A man got bitten by a shark in Boca Grande Pass on Wednesday.
Paul Kelly traveled from College Station, Texas, to fish for tarpon in Southwest Florida. He was fishing for tarpon off Boca Grande pass between Gasparilla Island and Cayo Costa when the 150-pound fish threw him overboard and into the water.
"I felt something hit me on my leg, and I thought it was a tarpon. But it was an 8-10 foot bull shark," he said.
Others on the boat quickly pulled Kelly out of the water and began to treat the wound; only then did he realize how deep the shark bit him.
"It was about.. probably I guess, from the two sides about two inches deep and four inches long," he said.
The captain of the boat immediately rushed Kelly back to shore where paramedics were waiting to take him to the Lee Memorial Trauma Center.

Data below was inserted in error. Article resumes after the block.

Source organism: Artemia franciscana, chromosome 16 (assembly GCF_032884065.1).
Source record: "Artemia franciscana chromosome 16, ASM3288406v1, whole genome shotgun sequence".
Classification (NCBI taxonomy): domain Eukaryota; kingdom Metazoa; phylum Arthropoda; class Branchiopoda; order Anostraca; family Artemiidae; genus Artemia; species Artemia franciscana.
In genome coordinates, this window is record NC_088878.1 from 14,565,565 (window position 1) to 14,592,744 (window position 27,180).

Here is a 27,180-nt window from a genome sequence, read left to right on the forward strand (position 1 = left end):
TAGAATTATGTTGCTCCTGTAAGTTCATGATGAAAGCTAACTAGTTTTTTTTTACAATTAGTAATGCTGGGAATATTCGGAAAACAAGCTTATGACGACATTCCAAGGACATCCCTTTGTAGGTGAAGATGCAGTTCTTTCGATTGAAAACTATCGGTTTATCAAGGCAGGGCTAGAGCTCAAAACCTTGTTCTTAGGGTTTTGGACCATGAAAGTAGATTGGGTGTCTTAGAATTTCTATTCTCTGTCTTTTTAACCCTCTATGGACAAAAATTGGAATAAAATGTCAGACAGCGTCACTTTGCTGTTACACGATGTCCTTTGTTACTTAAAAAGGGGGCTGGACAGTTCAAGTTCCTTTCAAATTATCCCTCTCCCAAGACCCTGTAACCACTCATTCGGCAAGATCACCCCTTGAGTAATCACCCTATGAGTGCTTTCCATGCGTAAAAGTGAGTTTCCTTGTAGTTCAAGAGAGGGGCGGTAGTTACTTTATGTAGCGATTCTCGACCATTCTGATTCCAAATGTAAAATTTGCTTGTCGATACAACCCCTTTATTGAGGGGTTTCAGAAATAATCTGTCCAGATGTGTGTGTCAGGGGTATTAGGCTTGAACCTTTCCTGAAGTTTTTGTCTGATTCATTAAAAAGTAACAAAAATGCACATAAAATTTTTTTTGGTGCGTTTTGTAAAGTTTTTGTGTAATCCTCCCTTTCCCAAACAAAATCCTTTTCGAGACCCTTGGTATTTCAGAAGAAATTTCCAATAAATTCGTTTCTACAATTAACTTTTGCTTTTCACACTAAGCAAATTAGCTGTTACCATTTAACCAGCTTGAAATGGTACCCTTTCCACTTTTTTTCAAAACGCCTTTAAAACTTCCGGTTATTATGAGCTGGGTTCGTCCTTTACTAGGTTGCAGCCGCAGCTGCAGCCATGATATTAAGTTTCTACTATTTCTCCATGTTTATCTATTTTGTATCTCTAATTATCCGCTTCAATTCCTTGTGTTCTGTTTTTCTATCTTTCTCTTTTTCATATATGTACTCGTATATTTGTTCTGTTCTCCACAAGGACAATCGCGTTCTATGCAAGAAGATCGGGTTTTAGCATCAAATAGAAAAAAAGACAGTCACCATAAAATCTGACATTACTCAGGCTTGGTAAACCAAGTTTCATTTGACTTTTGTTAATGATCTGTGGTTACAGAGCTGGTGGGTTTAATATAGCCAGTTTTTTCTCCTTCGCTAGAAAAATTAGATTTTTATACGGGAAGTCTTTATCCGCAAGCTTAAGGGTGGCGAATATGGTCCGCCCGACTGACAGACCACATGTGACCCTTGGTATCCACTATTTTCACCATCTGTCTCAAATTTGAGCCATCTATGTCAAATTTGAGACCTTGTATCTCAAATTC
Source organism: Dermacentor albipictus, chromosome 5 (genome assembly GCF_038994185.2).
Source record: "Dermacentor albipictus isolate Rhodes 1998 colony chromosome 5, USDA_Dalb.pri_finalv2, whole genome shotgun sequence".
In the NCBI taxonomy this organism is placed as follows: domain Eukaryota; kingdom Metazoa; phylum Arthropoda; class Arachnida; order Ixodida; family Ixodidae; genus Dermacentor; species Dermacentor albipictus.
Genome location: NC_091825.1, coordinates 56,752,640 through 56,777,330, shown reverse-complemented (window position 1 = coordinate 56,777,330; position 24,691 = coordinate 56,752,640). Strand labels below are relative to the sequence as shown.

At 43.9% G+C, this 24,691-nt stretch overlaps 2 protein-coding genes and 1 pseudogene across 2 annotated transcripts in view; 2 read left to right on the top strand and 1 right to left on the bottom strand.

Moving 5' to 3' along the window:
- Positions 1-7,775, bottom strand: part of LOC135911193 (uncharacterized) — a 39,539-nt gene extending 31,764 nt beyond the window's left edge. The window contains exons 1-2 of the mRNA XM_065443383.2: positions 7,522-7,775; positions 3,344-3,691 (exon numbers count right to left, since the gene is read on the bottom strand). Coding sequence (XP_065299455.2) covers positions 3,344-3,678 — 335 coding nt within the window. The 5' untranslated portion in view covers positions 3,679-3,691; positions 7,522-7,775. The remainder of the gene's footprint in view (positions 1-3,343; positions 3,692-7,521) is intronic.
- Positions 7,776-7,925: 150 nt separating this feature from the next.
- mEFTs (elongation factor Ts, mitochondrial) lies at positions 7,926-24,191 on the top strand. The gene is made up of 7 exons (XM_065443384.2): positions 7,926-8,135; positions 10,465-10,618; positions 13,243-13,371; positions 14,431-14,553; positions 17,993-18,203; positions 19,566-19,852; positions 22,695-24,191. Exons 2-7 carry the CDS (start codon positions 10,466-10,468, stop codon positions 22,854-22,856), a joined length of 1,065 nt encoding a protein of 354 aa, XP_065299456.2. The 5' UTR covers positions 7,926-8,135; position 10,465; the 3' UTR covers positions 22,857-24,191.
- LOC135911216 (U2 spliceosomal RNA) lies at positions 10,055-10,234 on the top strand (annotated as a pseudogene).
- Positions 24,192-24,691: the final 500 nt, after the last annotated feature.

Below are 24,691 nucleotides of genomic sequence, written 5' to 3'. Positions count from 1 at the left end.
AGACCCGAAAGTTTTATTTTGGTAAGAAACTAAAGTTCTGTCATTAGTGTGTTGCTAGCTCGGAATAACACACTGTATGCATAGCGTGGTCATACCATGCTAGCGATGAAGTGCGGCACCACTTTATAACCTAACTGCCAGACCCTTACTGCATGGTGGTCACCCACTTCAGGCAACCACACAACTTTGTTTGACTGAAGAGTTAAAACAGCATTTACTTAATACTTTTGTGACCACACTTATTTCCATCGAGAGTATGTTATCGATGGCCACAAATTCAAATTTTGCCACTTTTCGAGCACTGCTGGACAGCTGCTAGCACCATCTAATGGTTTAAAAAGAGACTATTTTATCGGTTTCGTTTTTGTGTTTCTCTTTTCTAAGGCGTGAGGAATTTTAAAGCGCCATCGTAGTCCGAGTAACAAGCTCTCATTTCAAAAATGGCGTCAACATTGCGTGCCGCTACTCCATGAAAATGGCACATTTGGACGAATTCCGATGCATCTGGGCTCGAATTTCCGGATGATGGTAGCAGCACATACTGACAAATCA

"And I was talking to them just like I to you right now," he said." The trauma center was great; I joked with them too."
Humor can only get one so far, dependent on the severity of injuries. The shark bit into Kelly's tendons and left a deep cut, but left no broken bones.
"If it hadn't had been the leg, and the way he hit the leg, it could've been the chest, could've been an arm," Kelly said.
If the shark bit Kelly's arm or chest, the day would have gone a lot differently. Doctors have to be on their feet ready to treat patients quickly and assess the seriousness of the injury and amount of blood loss. Robert O'Connor, a trauma surgeon at Lee Memorial who's worked there for ten years, says one hour is crucial.
Referring to the importance of an hour of medical treatment, "Cause that's the most important time we have found to save lives," O'Connor said.
Lee Memorial Trauma Center is rated Level 2 by the state of Florida, serving five counties in Southwest Florida. The center celebrated its 25th Anniversary on Saturday.